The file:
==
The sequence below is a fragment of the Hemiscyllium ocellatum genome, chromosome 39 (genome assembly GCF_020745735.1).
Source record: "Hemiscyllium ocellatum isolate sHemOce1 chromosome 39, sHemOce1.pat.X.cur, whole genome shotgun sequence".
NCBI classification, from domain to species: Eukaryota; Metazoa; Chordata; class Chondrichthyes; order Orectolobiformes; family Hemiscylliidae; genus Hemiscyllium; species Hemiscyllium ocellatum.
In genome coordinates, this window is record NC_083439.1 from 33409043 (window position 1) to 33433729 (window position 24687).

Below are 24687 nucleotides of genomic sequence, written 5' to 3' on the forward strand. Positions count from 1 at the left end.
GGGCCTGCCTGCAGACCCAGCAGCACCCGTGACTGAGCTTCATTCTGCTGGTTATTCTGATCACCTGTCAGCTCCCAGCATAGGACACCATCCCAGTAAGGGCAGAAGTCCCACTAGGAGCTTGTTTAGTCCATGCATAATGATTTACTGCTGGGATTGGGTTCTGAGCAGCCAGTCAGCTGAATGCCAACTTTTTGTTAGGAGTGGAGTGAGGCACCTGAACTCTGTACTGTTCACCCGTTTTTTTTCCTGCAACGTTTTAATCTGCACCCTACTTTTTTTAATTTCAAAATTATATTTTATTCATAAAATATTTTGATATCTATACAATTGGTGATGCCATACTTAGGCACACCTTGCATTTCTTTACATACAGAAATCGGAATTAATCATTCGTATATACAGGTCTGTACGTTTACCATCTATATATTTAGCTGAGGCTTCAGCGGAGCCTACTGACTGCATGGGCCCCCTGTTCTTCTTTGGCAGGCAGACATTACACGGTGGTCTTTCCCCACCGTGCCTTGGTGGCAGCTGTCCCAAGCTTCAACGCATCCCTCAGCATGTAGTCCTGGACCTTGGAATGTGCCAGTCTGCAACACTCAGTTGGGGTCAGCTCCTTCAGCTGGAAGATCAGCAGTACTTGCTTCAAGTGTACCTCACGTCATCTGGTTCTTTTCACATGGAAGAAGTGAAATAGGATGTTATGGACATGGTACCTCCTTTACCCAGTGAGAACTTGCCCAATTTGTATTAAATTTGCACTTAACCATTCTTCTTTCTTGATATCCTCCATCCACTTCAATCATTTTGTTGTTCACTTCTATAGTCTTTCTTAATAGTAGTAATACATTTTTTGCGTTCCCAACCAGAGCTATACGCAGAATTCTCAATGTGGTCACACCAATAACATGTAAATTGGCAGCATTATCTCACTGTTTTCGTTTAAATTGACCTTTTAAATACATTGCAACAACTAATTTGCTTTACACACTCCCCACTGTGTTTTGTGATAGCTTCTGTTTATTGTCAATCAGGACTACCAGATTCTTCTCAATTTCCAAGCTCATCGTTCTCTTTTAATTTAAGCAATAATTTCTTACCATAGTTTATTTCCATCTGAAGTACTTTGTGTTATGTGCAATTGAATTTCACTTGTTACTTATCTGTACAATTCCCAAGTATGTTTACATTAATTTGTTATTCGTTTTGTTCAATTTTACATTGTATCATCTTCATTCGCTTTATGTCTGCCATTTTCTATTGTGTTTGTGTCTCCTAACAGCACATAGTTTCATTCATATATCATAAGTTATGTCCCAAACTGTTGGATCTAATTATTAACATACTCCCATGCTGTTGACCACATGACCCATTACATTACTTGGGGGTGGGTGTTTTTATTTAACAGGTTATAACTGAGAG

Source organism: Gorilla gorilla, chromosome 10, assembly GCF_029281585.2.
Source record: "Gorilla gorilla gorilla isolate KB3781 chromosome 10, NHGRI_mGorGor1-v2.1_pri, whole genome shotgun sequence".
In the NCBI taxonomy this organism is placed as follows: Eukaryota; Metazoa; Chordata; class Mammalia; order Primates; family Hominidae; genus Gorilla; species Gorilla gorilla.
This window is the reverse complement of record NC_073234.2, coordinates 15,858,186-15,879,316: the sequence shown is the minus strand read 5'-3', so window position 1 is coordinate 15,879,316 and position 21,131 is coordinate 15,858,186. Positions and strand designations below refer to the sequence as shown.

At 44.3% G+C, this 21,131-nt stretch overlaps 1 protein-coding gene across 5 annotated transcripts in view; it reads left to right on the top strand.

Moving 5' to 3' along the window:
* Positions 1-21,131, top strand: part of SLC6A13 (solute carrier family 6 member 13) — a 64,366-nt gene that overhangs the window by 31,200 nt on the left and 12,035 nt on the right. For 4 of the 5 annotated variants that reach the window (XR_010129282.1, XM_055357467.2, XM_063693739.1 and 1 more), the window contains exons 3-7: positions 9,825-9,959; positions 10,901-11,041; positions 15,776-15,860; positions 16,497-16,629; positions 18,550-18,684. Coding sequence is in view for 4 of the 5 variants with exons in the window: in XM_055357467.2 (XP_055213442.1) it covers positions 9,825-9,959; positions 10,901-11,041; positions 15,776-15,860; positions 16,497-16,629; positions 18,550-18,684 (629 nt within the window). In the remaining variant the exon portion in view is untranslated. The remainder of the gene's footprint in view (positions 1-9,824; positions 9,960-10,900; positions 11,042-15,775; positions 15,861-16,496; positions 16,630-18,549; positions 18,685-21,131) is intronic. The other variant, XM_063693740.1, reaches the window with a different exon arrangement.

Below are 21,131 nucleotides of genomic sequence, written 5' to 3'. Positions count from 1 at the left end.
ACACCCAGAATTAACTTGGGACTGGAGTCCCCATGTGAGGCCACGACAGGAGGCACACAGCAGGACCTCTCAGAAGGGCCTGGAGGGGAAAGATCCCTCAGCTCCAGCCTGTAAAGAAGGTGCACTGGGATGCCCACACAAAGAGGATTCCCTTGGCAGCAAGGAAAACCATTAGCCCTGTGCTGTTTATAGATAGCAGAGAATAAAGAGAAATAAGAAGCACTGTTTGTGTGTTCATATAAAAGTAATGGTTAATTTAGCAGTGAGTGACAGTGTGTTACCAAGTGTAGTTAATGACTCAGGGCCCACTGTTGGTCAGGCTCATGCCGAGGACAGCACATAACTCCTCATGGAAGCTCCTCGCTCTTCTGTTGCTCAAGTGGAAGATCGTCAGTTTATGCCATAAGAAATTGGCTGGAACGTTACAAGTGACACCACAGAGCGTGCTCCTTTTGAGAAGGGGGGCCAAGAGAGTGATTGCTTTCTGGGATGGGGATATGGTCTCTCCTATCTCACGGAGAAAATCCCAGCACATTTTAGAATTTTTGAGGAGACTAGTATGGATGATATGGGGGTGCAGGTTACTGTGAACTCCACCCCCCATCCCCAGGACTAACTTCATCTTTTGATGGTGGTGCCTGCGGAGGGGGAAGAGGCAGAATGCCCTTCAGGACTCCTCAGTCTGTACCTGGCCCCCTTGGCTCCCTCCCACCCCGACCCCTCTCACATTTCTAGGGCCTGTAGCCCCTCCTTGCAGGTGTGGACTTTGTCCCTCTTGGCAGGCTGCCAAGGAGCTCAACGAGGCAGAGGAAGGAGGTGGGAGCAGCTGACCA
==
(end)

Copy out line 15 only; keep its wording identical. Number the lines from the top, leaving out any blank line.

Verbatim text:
ACACCCAGAATTAACTTGGGACTGGAGTCCCCATGTGAGGCCACGACAGGAGGCACACAGCAGGACCTCTCAGAAGGGCCTGGAGGGGAAAGATCCCTCAGCTCCAGCCTGTAAAGAAGGTGCACTGGGATGCCCACACAAAGAGGATTCCCTTGGCAGCAAGGAAAACCATTAGCCCTGTGCTGTTTATAGATAGCAGAGAATAAAGAGAAATAAGAAGCACTGTTTGTGTGTTCATATAAAAGTAATGGTTAATTTAGCAGTGAGTGACAGTGTGTTACCAAGTGTAGTTAATGACTCAGGGCCCACTGTTGGTCAGGCTCATGCCGAGGACAGCACATAACTCCTCATGGAAGCTCCTCGCTCTTCTGTTGCTCAAGTGGAAGATCGTCAGTTTATGCCATAAGAAATTGGCTGGAACGTTACAAGTGACACCACAGAGCGTGCTCCTTTTGAGAAGGGGGGCCAAGAGAGTGATTGCTTTCTGGGATGGGGATATGGTCTCTCCTATCTCACGGAGAAAATCCCAGCACATTTTAGAATTTTTGAGGAGACTAGTATGGATGATATGGGGGTGCAGGTTACTGTGAACTCCACCCCCCATCCCCAGGACTAACTTCATCTTTTGATGGTGGTGCCTGCGGAGGGGGAAGAGGCAGAATGCCCTTCAGGACTCCTCAGTCTGTACCTGGCCCCCTTGGCTCCCTCCCACCCCGACCCCTCTCACATTTCTAGGGCCTGTAGCCCCTCCTTGCAGGTGTGGACTTTGTCCCTCTTGGCAGGCTGCCAAGGAGCTCAACGAGGCAGAGGAAGGAGGTGGGAGCAGCTGACCA